I’m giving a talk here at Johns Hopkins in 15 minutes, as part of a panel on The Deficit and American Politics. These are my notes–my very quickly and only moderately systematic thoughts on whether a deficit deal is actually possible in the near-term.
Deficit reduction is almost always a matter of the politics of blame avoidance. While deficit reduction as a general matter may be popular, the specific cuts or tax increases that it requires are rarely popular, and usually attract the ire of concentrated, mobilized groups. Those groups, and the diffuse populations whose benefits are cut or taxes are raised, will want to punish those responsible for damaging their settled expectations for government action. Consequently, deficit reduction almost always requires cutting what Douglas Arnold called the “traceability chain” between the actions of specific members of Congress and the impacts those actions have on citizens and groups.
The “American way” of doing so requires cross-party deals, which make it difficult for citizens to detect who was responsible for the actions they disliked. This is not only a characteristic American pattern, but also characterizes, for instance, the politics of pension reforms in most of the world—they generally turn out to be cross-party conspiracies against the voters. (I would also note that these same cross-party conspiracies can sometimes be seen in hot-button social issues where there is elite consensus against popular opinion, as with the abolition of the death penalty in the UK in the 1970s). I should note that the condition that are most propitious for cross-party deals is divided government, when each party has sufficient institutional control to protect itself against the risk of being “bait and switched.” We did not have that in the last Congress, but we will have it in the next.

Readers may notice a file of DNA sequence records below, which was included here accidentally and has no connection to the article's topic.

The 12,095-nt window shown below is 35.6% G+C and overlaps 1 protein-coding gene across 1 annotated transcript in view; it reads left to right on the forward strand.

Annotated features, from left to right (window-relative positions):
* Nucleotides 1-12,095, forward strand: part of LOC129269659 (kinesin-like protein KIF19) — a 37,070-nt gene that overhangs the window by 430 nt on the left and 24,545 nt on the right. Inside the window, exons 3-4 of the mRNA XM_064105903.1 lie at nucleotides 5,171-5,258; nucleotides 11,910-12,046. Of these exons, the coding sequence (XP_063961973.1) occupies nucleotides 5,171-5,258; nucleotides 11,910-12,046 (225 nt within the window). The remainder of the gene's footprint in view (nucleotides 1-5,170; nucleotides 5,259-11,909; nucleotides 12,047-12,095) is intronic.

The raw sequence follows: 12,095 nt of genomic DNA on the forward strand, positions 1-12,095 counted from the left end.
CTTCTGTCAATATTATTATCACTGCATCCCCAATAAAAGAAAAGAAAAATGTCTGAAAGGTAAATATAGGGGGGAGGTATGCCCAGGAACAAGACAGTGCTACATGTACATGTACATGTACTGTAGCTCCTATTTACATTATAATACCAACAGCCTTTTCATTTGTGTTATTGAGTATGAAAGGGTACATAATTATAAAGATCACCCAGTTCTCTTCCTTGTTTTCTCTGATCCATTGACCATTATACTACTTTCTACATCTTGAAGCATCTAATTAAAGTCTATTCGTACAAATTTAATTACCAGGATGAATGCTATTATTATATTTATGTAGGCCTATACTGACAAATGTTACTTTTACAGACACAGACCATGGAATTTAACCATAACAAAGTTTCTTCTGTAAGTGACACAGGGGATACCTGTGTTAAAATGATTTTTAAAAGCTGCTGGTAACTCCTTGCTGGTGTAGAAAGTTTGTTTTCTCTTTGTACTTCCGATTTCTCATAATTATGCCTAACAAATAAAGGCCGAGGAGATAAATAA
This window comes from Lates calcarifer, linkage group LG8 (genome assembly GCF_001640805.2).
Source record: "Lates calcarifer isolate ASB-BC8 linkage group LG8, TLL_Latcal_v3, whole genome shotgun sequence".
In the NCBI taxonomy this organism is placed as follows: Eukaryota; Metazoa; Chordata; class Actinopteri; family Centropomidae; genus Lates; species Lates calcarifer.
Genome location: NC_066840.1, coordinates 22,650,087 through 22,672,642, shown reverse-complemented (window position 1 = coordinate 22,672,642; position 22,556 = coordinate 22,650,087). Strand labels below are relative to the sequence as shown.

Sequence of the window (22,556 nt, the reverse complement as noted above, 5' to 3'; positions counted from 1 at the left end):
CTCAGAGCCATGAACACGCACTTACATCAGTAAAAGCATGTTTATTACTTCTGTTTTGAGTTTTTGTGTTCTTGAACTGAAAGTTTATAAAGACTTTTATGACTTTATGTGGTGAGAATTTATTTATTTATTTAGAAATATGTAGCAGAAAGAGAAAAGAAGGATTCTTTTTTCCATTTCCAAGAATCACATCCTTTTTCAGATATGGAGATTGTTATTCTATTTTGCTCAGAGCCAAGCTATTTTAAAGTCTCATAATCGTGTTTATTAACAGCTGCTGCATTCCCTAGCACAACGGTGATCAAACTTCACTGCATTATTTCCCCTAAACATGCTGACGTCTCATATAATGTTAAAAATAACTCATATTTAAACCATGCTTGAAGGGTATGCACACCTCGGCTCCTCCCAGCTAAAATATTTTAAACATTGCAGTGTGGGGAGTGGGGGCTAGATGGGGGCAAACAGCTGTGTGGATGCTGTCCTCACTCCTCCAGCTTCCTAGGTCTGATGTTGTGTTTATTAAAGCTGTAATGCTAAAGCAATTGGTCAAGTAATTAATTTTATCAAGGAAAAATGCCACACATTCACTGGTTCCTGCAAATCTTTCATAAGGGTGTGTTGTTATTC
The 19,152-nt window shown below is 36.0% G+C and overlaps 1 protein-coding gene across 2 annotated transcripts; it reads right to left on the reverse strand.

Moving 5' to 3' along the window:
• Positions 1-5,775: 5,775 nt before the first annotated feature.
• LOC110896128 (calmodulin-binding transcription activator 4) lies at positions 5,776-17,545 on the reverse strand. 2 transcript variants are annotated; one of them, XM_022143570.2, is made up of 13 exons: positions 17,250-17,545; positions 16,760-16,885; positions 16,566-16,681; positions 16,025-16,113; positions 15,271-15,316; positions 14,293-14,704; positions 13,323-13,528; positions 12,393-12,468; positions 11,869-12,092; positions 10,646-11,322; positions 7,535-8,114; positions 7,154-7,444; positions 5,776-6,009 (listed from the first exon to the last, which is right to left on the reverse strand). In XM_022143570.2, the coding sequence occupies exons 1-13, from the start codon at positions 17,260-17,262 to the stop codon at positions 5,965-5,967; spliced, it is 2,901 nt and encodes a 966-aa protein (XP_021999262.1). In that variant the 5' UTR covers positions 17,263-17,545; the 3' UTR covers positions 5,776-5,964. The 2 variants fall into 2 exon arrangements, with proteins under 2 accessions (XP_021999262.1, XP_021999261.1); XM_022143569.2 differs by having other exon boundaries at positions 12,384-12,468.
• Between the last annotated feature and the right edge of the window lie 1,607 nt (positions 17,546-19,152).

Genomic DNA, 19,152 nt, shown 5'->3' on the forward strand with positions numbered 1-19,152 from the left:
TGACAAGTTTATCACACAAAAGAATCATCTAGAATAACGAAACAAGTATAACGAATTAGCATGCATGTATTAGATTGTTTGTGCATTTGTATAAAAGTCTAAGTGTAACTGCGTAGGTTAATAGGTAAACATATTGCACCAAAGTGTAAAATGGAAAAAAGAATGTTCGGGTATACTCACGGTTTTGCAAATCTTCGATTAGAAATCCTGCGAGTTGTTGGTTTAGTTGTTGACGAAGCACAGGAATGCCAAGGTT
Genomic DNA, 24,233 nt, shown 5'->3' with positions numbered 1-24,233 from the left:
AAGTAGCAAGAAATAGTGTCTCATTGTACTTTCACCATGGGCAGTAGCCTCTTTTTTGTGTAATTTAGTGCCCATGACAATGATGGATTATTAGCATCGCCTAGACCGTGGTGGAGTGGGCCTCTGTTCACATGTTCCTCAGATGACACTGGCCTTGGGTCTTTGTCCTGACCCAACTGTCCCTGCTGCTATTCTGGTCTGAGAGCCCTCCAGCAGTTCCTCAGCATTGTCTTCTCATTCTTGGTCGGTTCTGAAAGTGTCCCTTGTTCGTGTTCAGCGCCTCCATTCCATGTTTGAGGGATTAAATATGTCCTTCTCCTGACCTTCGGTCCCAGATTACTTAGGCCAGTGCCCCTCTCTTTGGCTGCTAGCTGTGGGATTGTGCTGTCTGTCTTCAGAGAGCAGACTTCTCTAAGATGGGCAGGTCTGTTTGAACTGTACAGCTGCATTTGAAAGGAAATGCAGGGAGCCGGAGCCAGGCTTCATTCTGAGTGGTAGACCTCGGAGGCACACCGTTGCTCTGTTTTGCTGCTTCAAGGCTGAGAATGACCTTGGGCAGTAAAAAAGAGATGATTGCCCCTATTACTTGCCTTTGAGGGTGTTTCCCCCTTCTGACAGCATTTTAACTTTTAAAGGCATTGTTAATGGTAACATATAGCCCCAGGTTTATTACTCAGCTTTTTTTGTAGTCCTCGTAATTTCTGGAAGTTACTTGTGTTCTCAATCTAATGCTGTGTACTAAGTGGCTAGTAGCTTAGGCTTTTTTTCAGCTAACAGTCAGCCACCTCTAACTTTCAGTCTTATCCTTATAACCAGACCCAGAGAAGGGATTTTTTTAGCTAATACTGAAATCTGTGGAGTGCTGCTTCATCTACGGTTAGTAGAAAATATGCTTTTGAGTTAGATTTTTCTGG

The important—maybe, in a sense, the ONLY—questions in thinking through the politics of deficit reduction, are: a) whether the parties believe that deficit reduction is sufficiently important to engage in a cross-party conspiracy and; b) whether the parties are able to get sufficient space from their supporters to engage in it. I think there is reasonable evidence that the answer to (a) right now is yes, but in any case if it wasn’t there would be nothing left to talk about, so I’ll assume it for purposes of argument. So the real question is, can the parties get away with it, where their base is concerned?